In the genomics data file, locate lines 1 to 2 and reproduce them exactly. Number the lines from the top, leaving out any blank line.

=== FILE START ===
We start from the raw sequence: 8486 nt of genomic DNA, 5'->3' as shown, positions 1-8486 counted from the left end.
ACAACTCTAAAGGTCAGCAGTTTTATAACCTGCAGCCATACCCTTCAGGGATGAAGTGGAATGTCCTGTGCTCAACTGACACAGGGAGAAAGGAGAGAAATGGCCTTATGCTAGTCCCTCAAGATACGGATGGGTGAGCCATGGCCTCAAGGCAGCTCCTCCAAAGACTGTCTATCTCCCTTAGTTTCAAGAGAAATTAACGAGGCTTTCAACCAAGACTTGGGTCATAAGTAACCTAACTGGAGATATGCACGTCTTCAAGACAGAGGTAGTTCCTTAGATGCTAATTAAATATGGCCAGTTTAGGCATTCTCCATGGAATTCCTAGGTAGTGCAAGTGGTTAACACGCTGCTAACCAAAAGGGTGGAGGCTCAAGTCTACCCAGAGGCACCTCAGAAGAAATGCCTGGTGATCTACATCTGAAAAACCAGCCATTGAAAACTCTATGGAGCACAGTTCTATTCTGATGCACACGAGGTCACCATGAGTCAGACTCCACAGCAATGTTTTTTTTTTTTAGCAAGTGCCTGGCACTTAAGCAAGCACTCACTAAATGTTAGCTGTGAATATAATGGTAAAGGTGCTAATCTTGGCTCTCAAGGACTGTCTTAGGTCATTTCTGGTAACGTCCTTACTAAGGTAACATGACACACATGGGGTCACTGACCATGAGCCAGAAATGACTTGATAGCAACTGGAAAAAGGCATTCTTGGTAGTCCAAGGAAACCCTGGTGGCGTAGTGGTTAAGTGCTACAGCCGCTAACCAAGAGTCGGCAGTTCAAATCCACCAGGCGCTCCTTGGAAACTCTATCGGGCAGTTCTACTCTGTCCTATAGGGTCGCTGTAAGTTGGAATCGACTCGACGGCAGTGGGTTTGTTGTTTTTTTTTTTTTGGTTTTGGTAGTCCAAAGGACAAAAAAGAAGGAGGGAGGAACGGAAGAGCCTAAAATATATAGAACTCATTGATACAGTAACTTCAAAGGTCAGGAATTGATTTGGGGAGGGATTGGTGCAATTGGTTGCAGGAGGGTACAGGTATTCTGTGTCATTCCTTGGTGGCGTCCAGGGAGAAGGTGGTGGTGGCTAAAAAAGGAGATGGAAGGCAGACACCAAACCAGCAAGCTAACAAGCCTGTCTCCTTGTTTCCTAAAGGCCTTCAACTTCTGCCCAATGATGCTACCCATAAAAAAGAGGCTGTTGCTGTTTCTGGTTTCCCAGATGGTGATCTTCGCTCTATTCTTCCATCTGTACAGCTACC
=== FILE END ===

We start from the raw sequence: 8486 nt of genomic DNA, 5'->3' as shown, positions 1-8486 counted from the left end.
ACAACTCTAAAGGTCAGCAGTTTTATAACCTGCAGCCATACCCTTCAGGGATGAAGTGGAATGTCCTGTGCTCAACTGACACAGGGAGAAAGGAGAGAAATGGCCTTATGCTAGTCCCTCAAGATACGGATGGGTGAGCCATGGCCTCAAGGCAGCTCCTCCAAAGACTGTCTATCTCCCTTAGTTTCAAGAGAAATTAACGAGGCTTTCAACCAAGACTTGGGTCATAAGTAACCTAACTGGAGATATGCACGTCTTCAAGACAGAGGTAGTTCCTTAGATGCTAATTAAATATGGCCAGTTTAGGCATTCTCCATGGAATTCCTAGGTAGTGCAAGTGGTTAACACGCTGCTAACCAAAAGGGTGGAGGCTCAAGTCTACCCAGAGGCACCTCAGAAGAAATGCCTGGTGATCTACATCTGAAAAACCAGCCATTGAAAACTCTATGGAGCACAGTTCTATTCTGATGCACACGAGGTCACCATGAGTCAGACTCCACAGCAATGTTTTTTTTTTTTAGCAAGTGCCTGGCACTTAAGCAAGCACTCACTAAATGTTAGCTGTGAATATAATGGTAAAGGTGCTAATCTTGGCTCTCAAGGACTGTCTTAGGTCATTTCTGGTAACGTCCTTACTAAGGTAACATGACACACATGGGGTCACTGACCATGAGCCAGAAATGACTTGATAGCAACTGGAAAAAGGCATTCTTGGTAGTCCAAGGAAACCCTGGTGGCGTAGTGGTTAAGTGCTACAGCCGCTAACCAAGAGTCGGCAGTTCAAATCCACCAGGCGCTCCTTGGAAACTCTATCGGGCAGTTCTACTCTGTCCTATAGGGTCGCTGTAAGTTGGAATCGACTCGACGGCAGTGGGTTTGTTGTTTTTTTTTTTTTGGTTTTGGTAGTCCAAAGGACAAAAAAGAAGGAGGGAGGAACGGAAGAGCCTAAAATATATAGAACTCATTGATACAGTAACTTCAAAGGTCAGGAATTGATTTGGGGAGGGATTGGTGCAATTGGTTGCAGGAGGGTACAGGTATTCTGTGTCATTCCTTGGTGGCGTCCAGGGAGAAGGTGGTGGTGGCTAAAAAAGGAGATGGAAGGCAGACACCAAACCAGCAAGCTAACAAGCCTGTCTCCTTGTTTCCTAAAGGCCTTCAACTTCTGCCCAATGATGCTACCCATAAAAAAGAGGCTGTTGCTGTTTCTGGTTTCCCAGATGGTGATCTTCGCTCTATTCTTCCATCTGTACAGCTACC